Business Today

A Scientist's Take On Competing In A Free Market

In a hyper-competitive globalised free market era, proponents of an interventionist government would have rejoiced hearing V.K. Saraswat, the accomplished scientist, researcher and member of the Niti Aayog, at a recent meeting of mathematicians and statisticians in Hyderabad.

twitter-logo E Kumar Sharma        Last Updated: July 8, 2016  | 13:04 IST

E Kumar Sharma, Associate Editor, Business Today
In a hyper-competitive globalised free market era, proponents of an interventionist government would have rejoiced hearing V.K. Saraswat, the accomplished scientist, researcher and member of the Niti Aayog, at a recent meeting of mathematicians and statisticians in Hyderabad. At a time when free market is seen as an end to all ills and a gateway to fair play, he said: "look at the biases of countries by way of subsidies, interest rates or taxation," and asked: "How do we compare ourselves (India) with nations that have negative interest rates or high subsidies and (these nations) say we need to compete with respect to each item in the global economy?" However, economists, unlike Saraswat, justify negative interest rates of countries like Japan and in Europe saying that their economic growth rates are not at the pace and tempo with India's high growth rate of 7 to 8 per cent.

Meanwhile, Saraswat has his good reasons and examples of Indian sectors in pain - from steel industry to textile industries and even rubber. He said Kerala is crying today because we have signed an FTA with Malaysia. He was referring to news reports about how the rubber industry in Kerala was heading towards a crisis following Centre's move to slash import tariff for a number of rubber products - the crucial raw material for aviation and automobile tyres. In a June 21 notification, the Central Board of Excise and Customs had provided tariff concessions for goods imported under the India-Malaysia Comprehensive Economic Cooperation Agreement, which apparently could lead to flooding the market with a range of cheap goods from Malaysia.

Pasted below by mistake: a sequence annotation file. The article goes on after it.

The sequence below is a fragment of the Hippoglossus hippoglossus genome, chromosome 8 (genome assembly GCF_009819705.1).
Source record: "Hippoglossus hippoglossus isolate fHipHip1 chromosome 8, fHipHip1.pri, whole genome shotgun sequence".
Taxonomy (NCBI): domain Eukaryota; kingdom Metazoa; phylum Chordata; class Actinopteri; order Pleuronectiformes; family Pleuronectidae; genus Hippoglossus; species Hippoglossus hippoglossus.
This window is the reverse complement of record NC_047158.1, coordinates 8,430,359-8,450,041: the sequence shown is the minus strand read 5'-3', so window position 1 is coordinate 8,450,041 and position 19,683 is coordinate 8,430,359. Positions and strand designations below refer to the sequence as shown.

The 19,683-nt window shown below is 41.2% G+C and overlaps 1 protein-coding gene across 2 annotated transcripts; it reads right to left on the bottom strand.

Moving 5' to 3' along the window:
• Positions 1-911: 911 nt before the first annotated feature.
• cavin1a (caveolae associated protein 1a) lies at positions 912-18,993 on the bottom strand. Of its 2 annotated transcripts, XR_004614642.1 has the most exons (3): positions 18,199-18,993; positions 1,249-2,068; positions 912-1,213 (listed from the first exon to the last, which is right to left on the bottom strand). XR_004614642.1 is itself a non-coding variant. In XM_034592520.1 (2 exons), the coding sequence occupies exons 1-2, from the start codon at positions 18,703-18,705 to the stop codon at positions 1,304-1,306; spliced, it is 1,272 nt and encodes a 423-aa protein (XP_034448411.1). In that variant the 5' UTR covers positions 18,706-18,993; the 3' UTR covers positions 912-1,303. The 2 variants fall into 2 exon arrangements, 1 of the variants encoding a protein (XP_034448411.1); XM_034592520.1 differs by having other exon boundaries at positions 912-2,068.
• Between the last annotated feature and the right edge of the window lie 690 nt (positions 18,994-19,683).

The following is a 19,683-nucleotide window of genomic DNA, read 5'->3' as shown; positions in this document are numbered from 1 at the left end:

So, how does one "Make in India," if apparently, there is no level-playing field in the global village?

However, Saraswat, also the former director general of DRDO (Defence Research and Development Organisation), must have been happy to see DRDO recently announcing the conclusion of its technology-transfer for its indigenously developed Copper-Titanium technology to Pahwa MetalTech, a Pune-based startup, under the aegis of the DRDO-FICCI Accelerated Technology Assessment & Commercialization initiative. It certainly stands out as a classic example of the capabilities of Indian scientists and the fruits of protectionism in select spheres. Saraswat's critics, including some well known thinkers and economists, have often criticised DRDO for few success despite six decades of protectionism. Unlike ISRO (Indian Space Research Organisation), DRDO has few commercial products except shining examples in the field of missiles - Agni, Prithvi, Brahmos and Akash. But then, these were largely under the leadership, drive and encouragement from A.P.J. Abdul Kalam. Even success of Tejas aircraft is often questioned because its engines are still imported from GE despite several decades of development.
In this context, it would be needless to say that all eyes would now be on Niti Aayog to see its long-term vision for Indian economy and goals for short-term actionable points that can ensure "Make in India" despite challenges faced by the industries like high interest rates, mounting transportation costs and high prices of power.

 

Youtube
  • Print

  • COMMENT
BT-Story-Page-B.gif
A    A   A
close